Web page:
The programme of Wallace and Taylor included new civil rights legislation that would give equal opportunities for black Americans in voting, employment and education, repeal of the Taft-Hartley Bill and increased spending on welfare, education, and public works. Their foreign policy program was based on opposition to the Truman Doctrine and the Marshall Plan.

Wallace received support from Pete Seeger and Paul Robeson and they agreed to appear with him in Burlington, North Carolina. Seeger later recalled: "There were times when a song lightened the atmosphere. I think it probably helped prevent people from getting killed. It was a very - touch and go proposition, that tour. A number of people thought Wallace was going to be assassinated... The police allowed some of the Ku Klux Klan to get away - with throwing things. Once they found out they could get away with that, then they really descended."

David King Dunaway has pointed out: "Monday morning, August 30, 1948, fifteen cars in Wallace's contingent brought Seeger and the candidate to the textile town of Burlington, North Carolina. A grim mood hung over the entourage: The night before, a supporter had been stabbed twice by anti-Wallace crowds. A hostile throng of 2,500 awaited the caravan. It took four policemen to clear the road for the automobiles to reach the public square.... The driver of the lead car, Marge Frantz, was an immediate target. The sight of blacks and whites in the same convertible (the top fortunately rolled up) sent a shock wave through the already excited crowd. A few cars back, Pete sat guarding his banjo and guitar. The angry Southerners crawled onto the hood of his car and peered down inside as it slowed to a halt. The mob started banging on the car doors, and the shell of metal must have seemed awfully thin.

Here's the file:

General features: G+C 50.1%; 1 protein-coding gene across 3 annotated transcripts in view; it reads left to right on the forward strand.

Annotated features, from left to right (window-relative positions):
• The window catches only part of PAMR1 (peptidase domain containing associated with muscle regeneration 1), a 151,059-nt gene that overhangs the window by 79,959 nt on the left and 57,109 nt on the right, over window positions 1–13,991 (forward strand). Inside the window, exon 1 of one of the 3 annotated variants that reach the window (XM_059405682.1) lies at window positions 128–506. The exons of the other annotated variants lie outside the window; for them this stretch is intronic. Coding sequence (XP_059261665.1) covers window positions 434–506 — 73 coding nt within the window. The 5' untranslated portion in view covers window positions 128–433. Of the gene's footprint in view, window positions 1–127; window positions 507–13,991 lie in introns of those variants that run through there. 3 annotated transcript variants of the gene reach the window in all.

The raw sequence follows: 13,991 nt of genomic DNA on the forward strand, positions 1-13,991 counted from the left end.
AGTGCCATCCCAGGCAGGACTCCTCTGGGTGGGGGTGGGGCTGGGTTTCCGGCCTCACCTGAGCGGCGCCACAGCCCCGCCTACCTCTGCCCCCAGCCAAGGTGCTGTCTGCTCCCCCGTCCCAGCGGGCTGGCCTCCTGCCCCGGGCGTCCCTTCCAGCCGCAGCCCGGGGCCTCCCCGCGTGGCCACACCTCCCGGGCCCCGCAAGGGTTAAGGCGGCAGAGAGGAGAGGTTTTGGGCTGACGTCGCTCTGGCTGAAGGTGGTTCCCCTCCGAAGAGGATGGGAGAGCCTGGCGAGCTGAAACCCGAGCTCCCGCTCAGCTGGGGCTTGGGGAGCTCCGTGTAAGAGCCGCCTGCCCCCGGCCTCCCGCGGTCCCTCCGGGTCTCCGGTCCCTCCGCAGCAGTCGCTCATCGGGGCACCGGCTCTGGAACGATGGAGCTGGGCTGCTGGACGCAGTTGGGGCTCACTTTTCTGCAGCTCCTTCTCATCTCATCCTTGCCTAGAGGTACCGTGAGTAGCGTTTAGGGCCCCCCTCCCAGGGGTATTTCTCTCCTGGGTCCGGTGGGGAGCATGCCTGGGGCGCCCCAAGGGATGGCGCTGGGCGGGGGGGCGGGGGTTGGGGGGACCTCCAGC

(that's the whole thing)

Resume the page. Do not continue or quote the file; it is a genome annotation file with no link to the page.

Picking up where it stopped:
He waited coolly as the crowd pressed in, yelling obscenities and 'Go back to Russia.' No one seemed to be in the mood for a sing-along. According to the plan, Seeger was supposed to leave the car, wait while a mike was positioned, and lead the crowd in group singing. But when he stuck his head out, the eggs started to fly. One hit Wallace, spattering his white shirt. It was clear no mike would be set up... There wasn't even time to tune up, when no amount of banjo picking was going to stop the cold war."

Wallace travelled to the Deep South and called for the end of the Jim Crow laws. He was attacked at every point he stopped and made a speech. One of his followers said: "You can call us black, or you can call us red, but you can't call us yellow." Wallace commented: "To me, fascism is no longer a second-hand experience. No, fascism has become an ugly reality - a reality which I have tasted it neither so fully nor so bitterly as millions of others. But I have tasted it."

Glen H. Taylor also campaigned against racial discrimination. In Alabama he entered a public hall through an entrance marked "Colored". He pointed out in his autobiography, The Way It Was With Me (1979): "I was a United States senator, and by God, I wasn't going to slink down a dark alley to get to a back door for Bull Connor or any other bigoted son of a bitch. I'd go in any goddamned door I pleased, and I pleased to go in that door right there." Taylor was arrested and at a subsequent trial he was fined $50 and given a 180-day suspended sentence on charges of breach of peace, assault, and resisting arrest.

Harry S. Truman and his running mate, Alben W. Barkley, polled more than 24 million popular votes and 303 electoral votes. His Republican Party opponents, Thomas Dewey and Earl Warren, won 22 million popular votes and 189 electoral votes. Storm Thurmond ran third, with 1,169,032 popular and 39 electoral votes. Wallace was last with 1,157,063 votes. Nationally he got only 2.38 per cent of the total vote. Only one supporter, Vito Marcantonio, won his seat in Congress.

Henry A. Wallace
Henry A. Wallace